Wed | Aug 12, 2020

Child written off after cancer diagnosis – Part 1

Published:Sunday | July 12, 2020 | 12:09 AMTamara Bailey - Sunday Gleaner writer
 
Twelve-year-old Danyelle with her mother Nardia Russell-Smythe.
Twelve-year-old Danyelle with her mother Nardia Russell-Smythe.

MANDEVILLE, Manchester:

Romans 8:31-32: “What, then, shall we say in response to these things? If God is for us, who can be against us? 32 He who did not spare his own Son, but gave him up for us all – how will he not also, along with him, graciously give us all things?”

When Nardia Russell-Smythe gave birth to her daughter, Danyelle, at the Mandeville Hospital in May 2008 via emergency C-section, she had no idea what a roller coaster of a journey she would encounter.

“My daughter came out extremely swollen. Doctors at the hospital were uncertain about what it was but knew it was an emergency, and so she was sent to the Bustamante Hospital for Children the following day, where she was admitted for about five months before we learned that she had cancer of the kidney - congenital mesoblastic nephroma.”

Russell-Smythe suffered several complications during pregnancy, including a ruptured stomach caused by severe vomiting in her ninth month and found life becoming gradually difficult.

“… I was sad and broken and disappointed. This was my first child, so I wasn’t expecting this near-fatal situation at all. It deeply pained my heart to know that after I tried to live my life for God, my first child could be born this sick. I couldn’t understand how comes my baby could be born with a tumour, much less cancer.”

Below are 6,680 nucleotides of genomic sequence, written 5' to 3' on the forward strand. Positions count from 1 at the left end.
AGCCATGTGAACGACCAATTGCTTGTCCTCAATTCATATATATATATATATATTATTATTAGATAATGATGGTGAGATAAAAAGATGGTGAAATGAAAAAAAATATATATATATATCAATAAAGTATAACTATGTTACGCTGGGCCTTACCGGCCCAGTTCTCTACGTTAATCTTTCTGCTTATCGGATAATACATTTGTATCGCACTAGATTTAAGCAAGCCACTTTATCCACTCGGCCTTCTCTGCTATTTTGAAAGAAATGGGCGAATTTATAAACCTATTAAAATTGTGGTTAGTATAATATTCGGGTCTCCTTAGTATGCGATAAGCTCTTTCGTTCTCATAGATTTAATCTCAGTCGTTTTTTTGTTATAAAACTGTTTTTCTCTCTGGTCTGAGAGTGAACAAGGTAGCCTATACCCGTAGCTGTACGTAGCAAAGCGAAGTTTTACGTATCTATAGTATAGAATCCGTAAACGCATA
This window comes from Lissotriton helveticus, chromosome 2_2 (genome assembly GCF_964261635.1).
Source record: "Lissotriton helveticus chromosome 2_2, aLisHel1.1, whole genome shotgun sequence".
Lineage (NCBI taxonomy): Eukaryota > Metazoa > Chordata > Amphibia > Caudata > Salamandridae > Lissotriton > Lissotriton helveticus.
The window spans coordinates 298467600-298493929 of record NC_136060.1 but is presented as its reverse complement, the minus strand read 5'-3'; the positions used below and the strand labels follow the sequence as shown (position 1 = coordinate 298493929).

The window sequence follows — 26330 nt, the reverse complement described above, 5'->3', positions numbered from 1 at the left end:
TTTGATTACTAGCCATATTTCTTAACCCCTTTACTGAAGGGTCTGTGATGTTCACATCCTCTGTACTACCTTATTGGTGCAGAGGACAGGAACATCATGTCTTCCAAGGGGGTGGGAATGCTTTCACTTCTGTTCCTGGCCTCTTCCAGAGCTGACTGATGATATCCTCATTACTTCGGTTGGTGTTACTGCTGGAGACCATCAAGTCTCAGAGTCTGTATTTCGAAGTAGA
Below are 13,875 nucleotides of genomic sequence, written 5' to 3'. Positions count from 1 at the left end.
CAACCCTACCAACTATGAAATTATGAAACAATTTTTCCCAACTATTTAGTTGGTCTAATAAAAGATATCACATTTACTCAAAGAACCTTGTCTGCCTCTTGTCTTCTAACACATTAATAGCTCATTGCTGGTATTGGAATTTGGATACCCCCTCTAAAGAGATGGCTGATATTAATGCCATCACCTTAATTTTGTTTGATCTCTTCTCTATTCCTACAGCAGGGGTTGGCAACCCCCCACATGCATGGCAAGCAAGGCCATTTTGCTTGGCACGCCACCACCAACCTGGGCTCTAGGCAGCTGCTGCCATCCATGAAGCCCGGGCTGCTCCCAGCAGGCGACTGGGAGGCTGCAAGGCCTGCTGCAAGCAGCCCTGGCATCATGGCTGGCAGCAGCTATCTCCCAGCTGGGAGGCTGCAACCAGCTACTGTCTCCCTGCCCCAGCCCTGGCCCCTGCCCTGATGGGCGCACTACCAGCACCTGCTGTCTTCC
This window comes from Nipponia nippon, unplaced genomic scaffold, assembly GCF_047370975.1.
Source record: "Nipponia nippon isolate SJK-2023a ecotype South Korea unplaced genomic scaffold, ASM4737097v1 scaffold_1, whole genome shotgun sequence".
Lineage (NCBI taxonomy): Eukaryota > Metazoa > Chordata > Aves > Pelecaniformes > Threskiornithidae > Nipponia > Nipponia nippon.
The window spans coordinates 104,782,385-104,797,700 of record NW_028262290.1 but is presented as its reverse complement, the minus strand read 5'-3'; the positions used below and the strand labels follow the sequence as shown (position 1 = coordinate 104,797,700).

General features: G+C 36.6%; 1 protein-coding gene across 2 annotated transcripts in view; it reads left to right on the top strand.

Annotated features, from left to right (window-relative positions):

A GREATER PART OF THEIR LIVES

With both her and her husband in pastoral ministry, Russell-Smythe said that prayer became an even greater part of their lives and faith their driving force despite the news from doctors that she would not live.

“My baby’s belly had green veins and was very firm and extremely big. I cannot even imagine how uncomfortable and painful it must have been for her. She was undergoing chemotherapy at five months and soon developed meningitis, urinal infection, asthma, and high blood pressure. One doctor told me that with all the complications, there is nothing they can do and it’s best to take her home from the hospital and spend my last few days with her.”

She continued: “My husband was very supportive and stood by me through this difficult time. It was also his first child, so he, too, was broken, but he held it together for both of us. I stayed at the hospital in Kingston most nights and would only go by my aunt to get some rest when the doctors begged me to. Our families stood by us during this time, offering support in whatever way they could.”

It is easy to feel as though God has abandoned you when everything seems to be getting worse despite the yearnings for help, but the Smythes soon found out that all is perfect in His time.

Join us next week as we share the miracle that changed the family’s life forever.

familyandreligion@gleanerjm.com